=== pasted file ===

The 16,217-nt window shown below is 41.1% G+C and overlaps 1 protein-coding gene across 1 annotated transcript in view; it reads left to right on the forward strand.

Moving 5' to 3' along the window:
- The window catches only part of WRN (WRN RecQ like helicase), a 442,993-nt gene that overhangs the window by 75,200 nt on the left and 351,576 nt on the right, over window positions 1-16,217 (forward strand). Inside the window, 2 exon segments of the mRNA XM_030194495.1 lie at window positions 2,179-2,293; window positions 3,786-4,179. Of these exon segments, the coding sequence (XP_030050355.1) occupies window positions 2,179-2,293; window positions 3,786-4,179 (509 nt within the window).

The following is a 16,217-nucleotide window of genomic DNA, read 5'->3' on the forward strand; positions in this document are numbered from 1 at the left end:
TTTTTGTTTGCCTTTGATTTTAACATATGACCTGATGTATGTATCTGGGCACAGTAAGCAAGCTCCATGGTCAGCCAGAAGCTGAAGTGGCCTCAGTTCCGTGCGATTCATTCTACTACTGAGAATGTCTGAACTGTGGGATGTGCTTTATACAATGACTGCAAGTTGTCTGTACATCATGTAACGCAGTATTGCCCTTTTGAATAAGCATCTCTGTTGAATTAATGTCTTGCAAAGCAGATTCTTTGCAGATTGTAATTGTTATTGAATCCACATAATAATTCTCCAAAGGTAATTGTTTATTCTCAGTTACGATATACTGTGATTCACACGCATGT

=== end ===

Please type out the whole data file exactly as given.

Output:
The 16,217-nt window shown below is 41.1% G+C and overlaps 1 protein-coding gene across 1 annotated transcript in view; it reads left to right on the forward strand.

Moving 5' to 3' along the window:
- The window catches only part of WRN (WRN RecQ like helicase), a 442,993-nt gene that overhangs the window by 75,200 nt on the left and 351,576 nt on the right, over window positions 1-16,217 (forward strand). Inside the window, 2 exon segments of the mRNA XM_030194495.1 lie at window positions 2,179-2,293; window positions 3,786-4,179. Of these exon segments, the coding sequence (XP_030050355.1) occupies window positions 2,179-2,293; window positions 3,786-4,179 (509 nt within the window).

The following is a 16,217-nucleotide window of genomic DNA, read 5'->3' on the forward strand; positions in this document are numbered from 1 at the left end:
TTTTTGTTTGCCTTTGATTTTAACATATGACCTGATGTATGTATCTGGGCACAGTAAGCAAGCTCCATGGTCAGCCAGAAGCTGAAGTGGCCTCAGTTCCGTGCGATTCATTCTACTACTGAGAATGTCTGAACTGTGGGATGTGCTTTATACAATGACTGCAAGTTGTCTGTACATCATGTAACGCAGTATTGCCCTTTTGAATAAGCATCTCTGTTGAATTAATGTCTTGCAAAGCAGATTCTTTGCAGATTGTAATTGTTATTGAATCCACATAATAATTCTCCAAAGGTAATTGTTTATTCTCAGTTACGATATACTGTGATTCACACGCATGT